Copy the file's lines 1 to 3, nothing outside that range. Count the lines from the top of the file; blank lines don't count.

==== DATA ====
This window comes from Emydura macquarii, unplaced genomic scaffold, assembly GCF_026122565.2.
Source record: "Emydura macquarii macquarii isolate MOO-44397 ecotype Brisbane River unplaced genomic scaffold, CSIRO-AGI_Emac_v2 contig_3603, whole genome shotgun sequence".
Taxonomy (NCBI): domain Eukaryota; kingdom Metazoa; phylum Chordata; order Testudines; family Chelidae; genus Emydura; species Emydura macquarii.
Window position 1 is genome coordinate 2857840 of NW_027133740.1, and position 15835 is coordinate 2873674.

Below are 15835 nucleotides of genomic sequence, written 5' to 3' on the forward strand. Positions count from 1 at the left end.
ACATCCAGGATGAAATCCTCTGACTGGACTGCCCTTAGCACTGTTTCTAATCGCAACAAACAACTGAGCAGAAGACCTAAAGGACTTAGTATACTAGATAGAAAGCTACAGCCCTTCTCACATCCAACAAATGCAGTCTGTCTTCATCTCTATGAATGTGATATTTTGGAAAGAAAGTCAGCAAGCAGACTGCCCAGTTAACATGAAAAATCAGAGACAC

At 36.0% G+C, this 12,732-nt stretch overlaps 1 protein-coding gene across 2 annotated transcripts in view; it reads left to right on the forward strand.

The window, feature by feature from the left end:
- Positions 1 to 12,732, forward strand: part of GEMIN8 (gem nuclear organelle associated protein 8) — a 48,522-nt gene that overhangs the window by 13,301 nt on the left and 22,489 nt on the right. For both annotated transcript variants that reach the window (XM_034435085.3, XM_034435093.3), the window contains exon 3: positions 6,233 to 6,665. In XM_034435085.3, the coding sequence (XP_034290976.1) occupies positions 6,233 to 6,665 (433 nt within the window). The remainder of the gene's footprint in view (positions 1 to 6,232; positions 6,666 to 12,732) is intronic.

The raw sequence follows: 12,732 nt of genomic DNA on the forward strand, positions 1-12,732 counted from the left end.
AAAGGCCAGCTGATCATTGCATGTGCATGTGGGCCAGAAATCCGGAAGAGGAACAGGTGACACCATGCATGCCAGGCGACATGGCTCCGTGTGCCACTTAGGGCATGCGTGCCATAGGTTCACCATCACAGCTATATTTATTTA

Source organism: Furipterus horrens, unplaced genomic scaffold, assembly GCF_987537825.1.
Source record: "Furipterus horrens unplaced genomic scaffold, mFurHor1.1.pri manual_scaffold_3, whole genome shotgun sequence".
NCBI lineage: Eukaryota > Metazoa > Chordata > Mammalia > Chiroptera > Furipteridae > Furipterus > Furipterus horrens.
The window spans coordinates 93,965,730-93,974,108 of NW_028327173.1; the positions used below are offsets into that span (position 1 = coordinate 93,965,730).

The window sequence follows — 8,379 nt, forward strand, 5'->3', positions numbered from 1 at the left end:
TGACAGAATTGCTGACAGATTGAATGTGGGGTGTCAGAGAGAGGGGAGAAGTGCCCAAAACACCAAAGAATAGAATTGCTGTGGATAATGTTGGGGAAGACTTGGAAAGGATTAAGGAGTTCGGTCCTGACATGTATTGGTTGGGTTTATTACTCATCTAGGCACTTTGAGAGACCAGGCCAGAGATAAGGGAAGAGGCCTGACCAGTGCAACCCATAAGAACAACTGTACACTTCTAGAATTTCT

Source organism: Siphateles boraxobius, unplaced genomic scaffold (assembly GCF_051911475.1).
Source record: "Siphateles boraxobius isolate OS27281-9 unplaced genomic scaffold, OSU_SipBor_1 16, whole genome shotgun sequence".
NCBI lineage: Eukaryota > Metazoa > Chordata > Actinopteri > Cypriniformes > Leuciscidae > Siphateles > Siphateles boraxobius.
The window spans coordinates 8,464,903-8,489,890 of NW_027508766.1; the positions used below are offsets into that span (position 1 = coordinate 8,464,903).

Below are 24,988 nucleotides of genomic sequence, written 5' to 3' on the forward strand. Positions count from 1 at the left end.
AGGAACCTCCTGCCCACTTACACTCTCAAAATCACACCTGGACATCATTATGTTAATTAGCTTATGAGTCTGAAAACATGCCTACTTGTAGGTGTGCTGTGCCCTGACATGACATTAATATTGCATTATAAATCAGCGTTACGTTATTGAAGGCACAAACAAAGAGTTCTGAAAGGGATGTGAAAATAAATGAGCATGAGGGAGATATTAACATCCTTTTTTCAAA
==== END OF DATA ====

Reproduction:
This window comes from Emydura macquarii, unplaced genomic scaffold, assembly GCF_026122565.2.
Source record: "Emydura macquarii macquarii isolate MOO-44397 ecotype Brisbane River unplaced genomic scaffold, CSIRO-AGI_Emac_v2 contig_3603, whole genome shotgun sequence".
Taxonomy (NCBI): domain Eukaryota; kingdom Metazoa; phylum Chordata; order Testudines; family Chelidae; genus Emydura; species Emydura macquarii.